— Mandatory GMO labels are coming to your food: "Foodmakers will soon be required to disclose when their products contain genetically modified ingredients," writes The Post's Caitlin Dewey. But those labels will not be as complete as some consumers may expected. "Food products may be exempted from labeling if they are made with some refined GM sugars and oils, or if a product contains GM ingredients in amounts that fall beneath a predetermined threshold, according to a proposed rule released by the Agriculture Department on Thursday," per Dewey.

Energy and Environment
Limitations on oil, gas and mineral exploration under an Obama-era agreement would be removed by a Trump administration amendment.
Darryl Fears

— Earth just crossed another troubling threshold: Atmospheric concentrations of carbon dioxide have surpassed 410 parts per million over an entire month, the first time that has occurred since people have been monitoring the levels. The Post’s Chris Mooney reports. “It’s another milestone in the upward increase in CO2 over time,” said Ralph Keeling, who directs the CO2 program at the Scripps Institution of Oceanography. “It puts us closer to some targets we don’t really want to get to, like getting over 450 or 500 ppm. That’s pretty much dangerous territory.”

— A toxic spread in Texas: Last month, Texas officials announced an agreement to clean up the San Jacinto Waste Pits, but an investigation by the Houston Chronicle and Associated Press found damage from carcinogenic dioxin has already spread. More than 30 hotspots where dioxin has settled have been discovered along the river, the Houston Ship Channel and into Galveston Bay, but details of the spots have not been released by environmental regulators in Texas. “Under the Clean Water Act and state law, Texas authorities were required to address dioxin and PCBs in the river and ship channel, waterways officially designated as ‘impaired,” the news organizations report. “Setting such standards could have forced the responsible companies to clean up and upgrade contaminated stormwater and wastewater treatment.”

— Nearly ice-free: February and March ice levels covering the Bering Sea off Alaska’s west coast were the lowest dating back more than 160 years, The Post’s Jason Samenow reports. And the ice was at just 10 percent of normal levels at the end of April. Samenow notes the loss of ice has “real consequences for the people in the region.” Alaska-based climatologist Rick Thoman told him it’s “already impacting the lives and livelihoods of people in Western Alaska coastal communities by restricting hunting and fishing which are the mainstays of the economies of these communities.”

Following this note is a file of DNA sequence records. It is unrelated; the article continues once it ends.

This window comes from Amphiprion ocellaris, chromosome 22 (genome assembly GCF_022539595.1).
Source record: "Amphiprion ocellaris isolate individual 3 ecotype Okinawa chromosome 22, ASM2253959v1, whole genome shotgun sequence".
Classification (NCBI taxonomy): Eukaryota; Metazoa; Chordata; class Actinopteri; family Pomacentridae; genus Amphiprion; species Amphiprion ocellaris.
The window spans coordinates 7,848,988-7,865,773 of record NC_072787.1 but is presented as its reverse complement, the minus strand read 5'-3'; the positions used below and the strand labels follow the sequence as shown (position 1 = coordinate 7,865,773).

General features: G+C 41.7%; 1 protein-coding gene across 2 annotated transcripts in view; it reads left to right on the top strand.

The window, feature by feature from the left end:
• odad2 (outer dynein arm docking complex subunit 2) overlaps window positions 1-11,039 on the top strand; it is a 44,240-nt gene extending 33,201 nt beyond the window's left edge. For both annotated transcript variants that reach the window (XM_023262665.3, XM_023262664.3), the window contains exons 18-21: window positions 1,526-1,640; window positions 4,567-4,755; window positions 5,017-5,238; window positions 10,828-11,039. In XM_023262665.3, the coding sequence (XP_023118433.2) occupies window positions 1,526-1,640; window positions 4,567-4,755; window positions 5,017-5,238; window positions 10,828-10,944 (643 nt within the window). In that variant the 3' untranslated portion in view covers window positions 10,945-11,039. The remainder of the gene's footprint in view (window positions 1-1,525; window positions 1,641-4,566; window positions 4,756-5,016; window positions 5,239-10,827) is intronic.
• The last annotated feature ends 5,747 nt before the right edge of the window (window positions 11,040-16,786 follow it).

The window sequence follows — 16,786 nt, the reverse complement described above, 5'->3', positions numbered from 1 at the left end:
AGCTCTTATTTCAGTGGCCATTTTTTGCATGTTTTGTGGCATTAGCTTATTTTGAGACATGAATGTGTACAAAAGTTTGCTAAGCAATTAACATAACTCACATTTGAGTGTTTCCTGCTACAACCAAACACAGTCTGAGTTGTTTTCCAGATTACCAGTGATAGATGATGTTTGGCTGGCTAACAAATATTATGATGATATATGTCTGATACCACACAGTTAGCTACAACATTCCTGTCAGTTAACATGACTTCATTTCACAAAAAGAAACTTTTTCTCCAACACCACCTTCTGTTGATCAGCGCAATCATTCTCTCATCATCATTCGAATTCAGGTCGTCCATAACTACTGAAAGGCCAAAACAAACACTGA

— Keystone update: U.S. pipeline safety regulators lifted pressure restrictions on TransCanada Corp’s Keystone oil pipeline, the agency told Reuters on Thursday. “Reduced flows on the pipeline had helped draw down inventories in the Cushing, Oklahoma, storage hub,” per Reuters. Meanwhile, the company plans to start preliminary work on its Keystone XL pipeline project in Montana in the fall and will begin full construction in 2019, according to the news wire.

— Tariff woes: Uncertainty in the solar industry is emerging over President Trump’s recently imposed tariffs on solar imports. SunPower, the No. 2 commercial solar-power company in the nation, is fighting for an exemption to the tariffs, the New York Times reports, and is merging with another company, SolarWorld Americas, which was behind the initial push for tariffs. “With its SolarWorld acquisition, SunPower moved to prevent further loss to its business by locating a bigger share of its production in the United States. Both companies are being hit with tariffs on high-efficiency panels they produce in Malaysia,” per the report.

— Former Volkswagen chief executive Martin Winterkorn has been charged in federal court related to the company’s diesel emissions cheating scandal. Winterkorn’s indictment, which was filed in March, was unsealed in U.S. District Court on Thursday, Reuters reports. In a statement, Attorney General Jeff Sessions said the charges show "Volkswagens scheme to cheat its legal requirements went all the way to the top of the company."

And here are some good longreads for your weekend: 

— A last-ditch climate effort: After two floods in Sidney, N.Y., local officials knew residents didn’t want to rebuild just to have homes and business flood again. So they tried something different. The town wanted to "use federal and state money to demolish" a neighborhood "while creating a new one away from the flood plain for displaced residents," Bloomberg News reported. “Sidney has yet to remove more than a few dozen homes from the flood plain or break ground on land away from the river. Its failure so far illustrates how unprepared the U.S. is politically, financially, and emotionally to re-create even a single community away from rising waters in an organized way, preserving some semblance of its character and history.”

— Déjà vu: “Today, West Virginia’s headlong race into the gas rush is taking the state down the same path that it’s been on for generations with coal,” the Charleston Gazette-Mail’s Ken Ward Jr. reported in a partnership with ProPublica. “Elected officials have sided with natural gas companies on tax proposals and property rights legislation. Industry lobbyists have convinced regulators to soften new rules aimed at protecting residents and their communities from drilling damage … But critics fear that West Virginia won’t fully share in the riches the industry creates and will be forced to bear the long-term environmental, health and infrastructure costs, much as it has for the now-dwindling coal industry.”


Coming Up

  • The House Energy and Commerce Environment Subcommittee holds a hearing on “Sharing the Road: Policy Implications of Electric and Conventional Vehicles in the Years Ahead” on May 8.
  • The Senate Energy and Natural Resources Committee holds a hearing on Puerto Rico’s electric grid on May 8.
  • The Senate Energy and Natural Resources Subcommittee on Public Lands, Forests and Mining holds an oversight hearing on May 9.
  • The House Energy and Commerce Energy Subcommittee holds a hearing on “Examining the State of Electric Transmission Infrastructure” on May 10.
  • The Women’s Council on the Energy and the Environment holds an event on congressional priorities in 2018 and beyond on May 10.

— What do you call an earthquake when it happens on Mars? NASA is set to launch a new spacecraft, InSight, on Saturday morning to answer this very question, writes The Post's Sarah Kaplan.